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Richmond Park News: 28 May 2021

On Wednesday, Dominic Cummings, the former chief advisor to the Prime Minister, appeared before a Select Committee of MPs to provide oral evidence on the Government's handling of the outbreak of the pandemic. It made for astonishing, infuriating and often harrowing viewing, confirming many of our worst fears as to the level of incompetence that was running through Number 10 at the time.

Liberal Democrats have long been calling for a full, statutory public inquiry. I was therefore pleased to see that Ed Davey has written to the Prime Minister urging him to appoint the chair, and any further members of the panel, within days. This really is a matter of the greatest urgency.

Amidst the unsavoury melodrama unfolding in front of us, my thoughts ultimately remain with the families across the country who have lost loved ones. I cannot begin to imagine how difficult it was to hear a senior government official admit that so many lives were unnecessarily lost.


This week, Parliament has been debating the Environment Bill in its Third Reading in the House of Commons. The Bill covers a wide range of issues and protections that were previously subject to EU regulations, such as air and water pollution, wildlife habitats, plastic waste and deforestation.

It is a vitally important piece of legislation for which I tabled an Amendment (29) that would have required local public authorities to exercise relevant functions in accordance with Local Nature Recovery Strategies.

Essentially, this would ensure that decisions that affect natural environment, including but not limited to planning decisions, would have been informed by the Strategies, providing a critical protection against developers seeking to concrete over valuable green space. Disappointingly, the Government voted it down, but I will of course continue exploring ways of strengthening local authorities' ability to protect their green spaces.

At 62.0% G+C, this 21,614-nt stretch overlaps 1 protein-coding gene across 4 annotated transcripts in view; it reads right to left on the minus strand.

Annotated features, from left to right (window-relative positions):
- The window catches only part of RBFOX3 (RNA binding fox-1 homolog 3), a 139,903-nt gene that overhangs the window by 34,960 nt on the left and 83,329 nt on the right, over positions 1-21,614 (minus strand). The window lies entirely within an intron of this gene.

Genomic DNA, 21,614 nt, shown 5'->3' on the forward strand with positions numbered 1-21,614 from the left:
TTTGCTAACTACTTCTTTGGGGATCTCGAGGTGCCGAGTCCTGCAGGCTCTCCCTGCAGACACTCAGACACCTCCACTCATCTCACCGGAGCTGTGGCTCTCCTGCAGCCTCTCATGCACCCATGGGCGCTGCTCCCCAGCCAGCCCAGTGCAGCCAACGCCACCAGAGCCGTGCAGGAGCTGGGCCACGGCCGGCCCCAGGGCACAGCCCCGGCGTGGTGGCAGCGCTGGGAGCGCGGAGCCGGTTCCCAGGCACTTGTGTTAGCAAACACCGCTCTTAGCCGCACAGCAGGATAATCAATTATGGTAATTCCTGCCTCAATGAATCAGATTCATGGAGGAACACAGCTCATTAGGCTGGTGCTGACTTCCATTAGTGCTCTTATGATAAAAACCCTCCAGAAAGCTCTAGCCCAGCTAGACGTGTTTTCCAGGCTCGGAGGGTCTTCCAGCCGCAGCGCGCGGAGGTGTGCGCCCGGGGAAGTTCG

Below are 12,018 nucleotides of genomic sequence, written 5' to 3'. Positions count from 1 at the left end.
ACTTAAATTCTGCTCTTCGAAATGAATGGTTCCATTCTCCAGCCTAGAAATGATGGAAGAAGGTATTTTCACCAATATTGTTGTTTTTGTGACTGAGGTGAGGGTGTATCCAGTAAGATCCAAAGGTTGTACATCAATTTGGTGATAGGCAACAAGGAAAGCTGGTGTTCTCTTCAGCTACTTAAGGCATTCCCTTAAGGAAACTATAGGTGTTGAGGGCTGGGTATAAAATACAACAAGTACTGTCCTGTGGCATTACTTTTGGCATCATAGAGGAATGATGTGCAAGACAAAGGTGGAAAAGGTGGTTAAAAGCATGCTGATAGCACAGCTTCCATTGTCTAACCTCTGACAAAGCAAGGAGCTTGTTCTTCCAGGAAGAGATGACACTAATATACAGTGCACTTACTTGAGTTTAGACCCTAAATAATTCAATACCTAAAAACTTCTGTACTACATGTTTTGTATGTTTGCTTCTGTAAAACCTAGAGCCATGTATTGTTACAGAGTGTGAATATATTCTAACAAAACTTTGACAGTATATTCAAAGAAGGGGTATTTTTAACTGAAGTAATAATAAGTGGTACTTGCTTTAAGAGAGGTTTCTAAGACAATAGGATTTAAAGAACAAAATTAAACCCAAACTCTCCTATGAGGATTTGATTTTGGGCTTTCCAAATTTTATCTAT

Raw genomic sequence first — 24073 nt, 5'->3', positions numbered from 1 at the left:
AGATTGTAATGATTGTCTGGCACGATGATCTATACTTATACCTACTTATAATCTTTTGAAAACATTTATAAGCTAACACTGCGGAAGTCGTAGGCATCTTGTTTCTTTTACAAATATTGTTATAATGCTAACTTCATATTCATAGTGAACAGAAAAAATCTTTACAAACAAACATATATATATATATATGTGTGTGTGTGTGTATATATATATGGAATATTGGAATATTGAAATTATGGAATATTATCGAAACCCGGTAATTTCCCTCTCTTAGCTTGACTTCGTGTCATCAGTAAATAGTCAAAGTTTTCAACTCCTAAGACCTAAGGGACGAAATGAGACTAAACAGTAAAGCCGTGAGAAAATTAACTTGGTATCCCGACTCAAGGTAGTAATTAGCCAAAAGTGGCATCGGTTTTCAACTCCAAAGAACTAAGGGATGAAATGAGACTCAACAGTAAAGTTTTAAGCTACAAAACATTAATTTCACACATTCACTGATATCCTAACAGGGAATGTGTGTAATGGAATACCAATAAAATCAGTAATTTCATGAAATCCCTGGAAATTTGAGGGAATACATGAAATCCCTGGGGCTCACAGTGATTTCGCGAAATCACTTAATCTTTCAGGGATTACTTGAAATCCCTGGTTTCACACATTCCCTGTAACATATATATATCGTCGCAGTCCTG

To read the full debate in the chamber, click here. To watch my contribution, click here.


This week in Parliament we also debated the proposed free trade agreement with Australia. I have major reservations about this deal, which amounts to a betrayal of British farmers and would also greatly compromise food quality standards here in the UK.

Australian animal welfare standards are lower than ours, which means lower production costs and cheaper produce. The only way, therefore, that small British family farms could remain competitive would be to lower their own standards.

I have previously written to the Department for Trade to ensure our standards aren't lowered and our farmers are protected. This week I took the opportunity once again to ask the Department what actions they planned on taking to protect our environmental and animal welfare standards.

To read the full debate, click here. To watch my speech in the House of Commons, click here.


Today marks 14 weeks since the Department for Transport received a 108-page report of funding proposals for the reopening of Hammersmith Bridge. I therefore recorded a short video detailing some of the other incredibly damning numbers surrounding the Bridge's ongoing closure. My hope is to draw attention to Government inaction and ultimately encourage them to come to the table and work constructively with others. To watch the video, click here.